The Unseen Art Of Will Meugniot (book review)

April 24, 2021 | By | Reply More

After reading the ‘X-Men: The Art And Making Of The Animated Series’ by Eric Lewald and Julia Lewald’, I did wonder if there were any books devoted to artist Will Meugniot himself and came across this beautiful book. Independently produced by him but mostly in full colour, the black and white for pictures done in that form obviously being the exception.

The odd thing is that there is barely any text except for a couple pointers at the beginning and end where it points out that Meugniot has a lot more digital magazines on-line.

Before he moved into animation, Meugniot worked for the comicbook companies and the way the number of parodies mount up looks like he did most of these to unwind and have fun. You have to smile at female versions of the X-Men and Howard The Duck, but he goes right across the board with probably Tigra getting the most prominence because he used to draw her. There’s also a page and a half of big yellow sticker illustrations from 2010, while he was working on ‘Bob The Builder’ to hone his skills doing beautiful ladies working at scale.

There doesn’t appear to be many copies out there but if you can lay your hands on one and you like parody then you’ll love this. The fact that he draws really well and pulls you into each picture is a testament to his work.

GF Willmetts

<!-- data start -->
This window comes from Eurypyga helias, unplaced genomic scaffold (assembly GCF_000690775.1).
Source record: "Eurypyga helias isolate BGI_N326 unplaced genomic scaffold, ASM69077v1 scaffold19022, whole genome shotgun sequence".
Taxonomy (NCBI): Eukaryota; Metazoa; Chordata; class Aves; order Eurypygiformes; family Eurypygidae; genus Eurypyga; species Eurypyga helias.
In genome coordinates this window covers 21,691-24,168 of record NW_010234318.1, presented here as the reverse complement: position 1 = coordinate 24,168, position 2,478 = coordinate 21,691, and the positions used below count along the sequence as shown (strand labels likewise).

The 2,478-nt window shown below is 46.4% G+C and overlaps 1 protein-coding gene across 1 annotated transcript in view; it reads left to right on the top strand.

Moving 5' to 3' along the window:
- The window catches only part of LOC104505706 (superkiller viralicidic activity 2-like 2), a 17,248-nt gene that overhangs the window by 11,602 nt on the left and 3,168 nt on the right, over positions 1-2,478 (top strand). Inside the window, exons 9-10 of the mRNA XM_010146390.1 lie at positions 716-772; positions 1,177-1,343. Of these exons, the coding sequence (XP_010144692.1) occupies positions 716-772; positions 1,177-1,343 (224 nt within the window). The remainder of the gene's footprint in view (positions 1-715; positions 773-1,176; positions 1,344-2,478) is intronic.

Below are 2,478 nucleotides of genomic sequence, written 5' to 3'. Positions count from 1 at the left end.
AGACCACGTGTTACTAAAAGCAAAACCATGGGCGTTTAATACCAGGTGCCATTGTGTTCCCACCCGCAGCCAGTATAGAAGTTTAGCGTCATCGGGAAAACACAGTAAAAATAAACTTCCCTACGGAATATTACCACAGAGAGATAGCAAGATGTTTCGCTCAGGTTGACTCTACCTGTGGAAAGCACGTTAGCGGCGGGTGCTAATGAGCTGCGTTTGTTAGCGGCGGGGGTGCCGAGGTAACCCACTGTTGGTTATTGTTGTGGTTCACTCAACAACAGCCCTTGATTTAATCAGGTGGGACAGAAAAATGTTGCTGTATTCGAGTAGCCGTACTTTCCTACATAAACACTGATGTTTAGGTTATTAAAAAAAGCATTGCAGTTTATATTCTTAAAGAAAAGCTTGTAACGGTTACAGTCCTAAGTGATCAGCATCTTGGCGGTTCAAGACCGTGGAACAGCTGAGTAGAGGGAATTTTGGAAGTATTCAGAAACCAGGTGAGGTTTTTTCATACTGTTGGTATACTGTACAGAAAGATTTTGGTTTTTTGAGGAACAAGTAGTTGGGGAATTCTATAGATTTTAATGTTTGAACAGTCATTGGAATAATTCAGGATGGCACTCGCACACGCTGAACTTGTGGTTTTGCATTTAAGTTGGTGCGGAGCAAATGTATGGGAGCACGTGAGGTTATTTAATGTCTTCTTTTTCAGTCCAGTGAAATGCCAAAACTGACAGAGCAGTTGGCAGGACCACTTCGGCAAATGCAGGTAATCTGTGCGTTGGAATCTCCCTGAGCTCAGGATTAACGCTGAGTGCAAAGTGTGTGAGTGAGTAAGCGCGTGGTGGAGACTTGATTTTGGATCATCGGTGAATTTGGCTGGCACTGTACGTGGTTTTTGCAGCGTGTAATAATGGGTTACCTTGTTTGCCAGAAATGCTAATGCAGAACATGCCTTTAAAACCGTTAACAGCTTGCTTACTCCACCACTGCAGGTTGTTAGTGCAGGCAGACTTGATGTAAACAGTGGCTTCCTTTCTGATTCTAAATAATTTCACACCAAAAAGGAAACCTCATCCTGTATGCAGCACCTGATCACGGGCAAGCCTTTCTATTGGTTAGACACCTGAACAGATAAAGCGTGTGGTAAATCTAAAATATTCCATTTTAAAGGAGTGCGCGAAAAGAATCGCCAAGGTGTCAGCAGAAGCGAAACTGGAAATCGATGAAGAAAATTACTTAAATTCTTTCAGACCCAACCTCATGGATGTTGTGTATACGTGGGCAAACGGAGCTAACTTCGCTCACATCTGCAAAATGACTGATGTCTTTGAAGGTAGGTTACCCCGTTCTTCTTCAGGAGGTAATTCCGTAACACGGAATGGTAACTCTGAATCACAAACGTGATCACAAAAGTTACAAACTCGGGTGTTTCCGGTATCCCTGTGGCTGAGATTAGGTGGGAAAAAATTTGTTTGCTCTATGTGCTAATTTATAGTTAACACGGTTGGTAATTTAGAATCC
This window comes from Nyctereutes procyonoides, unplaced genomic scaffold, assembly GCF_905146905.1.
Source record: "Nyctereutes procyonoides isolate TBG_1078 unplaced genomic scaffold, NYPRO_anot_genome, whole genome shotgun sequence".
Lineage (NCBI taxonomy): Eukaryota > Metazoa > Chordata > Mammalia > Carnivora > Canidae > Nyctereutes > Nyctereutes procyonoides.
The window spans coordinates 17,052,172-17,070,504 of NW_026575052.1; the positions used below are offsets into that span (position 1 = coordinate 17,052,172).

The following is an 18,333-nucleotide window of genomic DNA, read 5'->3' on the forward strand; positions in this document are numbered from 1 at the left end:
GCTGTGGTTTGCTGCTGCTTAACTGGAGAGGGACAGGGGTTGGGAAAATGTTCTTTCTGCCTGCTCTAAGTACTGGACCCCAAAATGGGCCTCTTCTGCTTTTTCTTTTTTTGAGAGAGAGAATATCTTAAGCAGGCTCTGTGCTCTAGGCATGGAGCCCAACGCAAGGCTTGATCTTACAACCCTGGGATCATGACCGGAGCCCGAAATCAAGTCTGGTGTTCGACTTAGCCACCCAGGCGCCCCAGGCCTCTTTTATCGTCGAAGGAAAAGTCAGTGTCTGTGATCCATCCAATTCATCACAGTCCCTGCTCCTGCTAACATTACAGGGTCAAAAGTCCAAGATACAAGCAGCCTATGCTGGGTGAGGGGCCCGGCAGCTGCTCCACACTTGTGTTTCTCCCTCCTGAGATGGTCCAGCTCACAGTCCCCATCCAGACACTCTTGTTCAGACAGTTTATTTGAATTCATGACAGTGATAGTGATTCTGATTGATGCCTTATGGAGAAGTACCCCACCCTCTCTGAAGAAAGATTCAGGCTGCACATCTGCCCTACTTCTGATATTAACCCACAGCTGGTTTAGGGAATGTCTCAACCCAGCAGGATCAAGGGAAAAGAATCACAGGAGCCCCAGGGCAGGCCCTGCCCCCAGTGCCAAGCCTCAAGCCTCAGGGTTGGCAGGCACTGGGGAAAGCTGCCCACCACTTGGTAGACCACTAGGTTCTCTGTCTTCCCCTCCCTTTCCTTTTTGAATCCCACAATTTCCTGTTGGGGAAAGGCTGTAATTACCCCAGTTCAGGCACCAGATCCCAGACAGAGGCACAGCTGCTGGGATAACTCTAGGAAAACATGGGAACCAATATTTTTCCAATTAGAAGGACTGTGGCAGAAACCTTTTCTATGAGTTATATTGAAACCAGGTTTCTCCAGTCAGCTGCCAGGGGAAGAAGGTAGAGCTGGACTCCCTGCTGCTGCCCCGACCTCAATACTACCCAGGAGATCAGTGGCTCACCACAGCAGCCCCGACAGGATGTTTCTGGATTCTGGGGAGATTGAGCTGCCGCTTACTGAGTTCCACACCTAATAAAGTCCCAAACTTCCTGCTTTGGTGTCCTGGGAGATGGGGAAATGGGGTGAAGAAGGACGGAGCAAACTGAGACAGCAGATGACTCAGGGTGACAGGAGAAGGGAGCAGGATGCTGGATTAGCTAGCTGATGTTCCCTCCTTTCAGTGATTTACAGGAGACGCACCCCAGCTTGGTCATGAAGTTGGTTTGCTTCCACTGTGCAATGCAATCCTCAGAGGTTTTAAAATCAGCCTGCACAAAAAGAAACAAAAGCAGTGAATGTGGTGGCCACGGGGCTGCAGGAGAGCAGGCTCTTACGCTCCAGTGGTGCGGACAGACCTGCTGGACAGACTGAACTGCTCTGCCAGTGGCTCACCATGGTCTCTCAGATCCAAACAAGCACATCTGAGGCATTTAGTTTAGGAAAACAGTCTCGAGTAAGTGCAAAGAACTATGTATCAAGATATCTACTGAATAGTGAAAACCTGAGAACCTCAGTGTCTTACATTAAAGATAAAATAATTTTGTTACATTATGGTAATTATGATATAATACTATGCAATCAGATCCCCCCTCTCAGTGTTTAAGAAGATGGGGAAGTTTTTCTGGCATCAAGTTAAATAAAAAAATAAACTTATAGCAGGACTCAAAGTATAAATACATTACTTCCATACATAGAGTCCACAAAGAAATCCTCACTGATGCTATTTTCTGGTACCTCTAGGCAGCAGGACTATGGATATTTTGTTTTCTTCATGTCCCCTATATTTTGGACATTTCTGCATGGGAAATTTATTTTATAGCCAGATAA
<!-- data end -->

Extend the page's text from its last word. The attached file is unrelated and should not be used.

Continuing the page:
December 2020

(pub: Amazon Fulfilment, 2018. 103 page illustrated softcover. Price: I pulled my copy for about £22.00 (UK). ISBN: 978-1-79070-139-1)

Category: Books, Illustration, Superheroes

About the Author ()

Geoff Willmetts has been editor at SFCrowsnest for some 21 plus years now, showing a versatility and knowledge in not only Science Fiction, but also the sciences and arts, all of which has been displayed here through editorials, reviews, articles and stories. With the latter, he has been running a short story series under the title of ‘Psi-Kicks’ If you want to contribute to SFCrowsnest, read the guidelines and show him what you can do. If it isn’t usable, he spends as much time telling you what the problems is as he would with material he accepts. This is largely how he got called an Uncle, as in Dutch Uncle. He’s not actually Dutch but hails from the west country in the UK.

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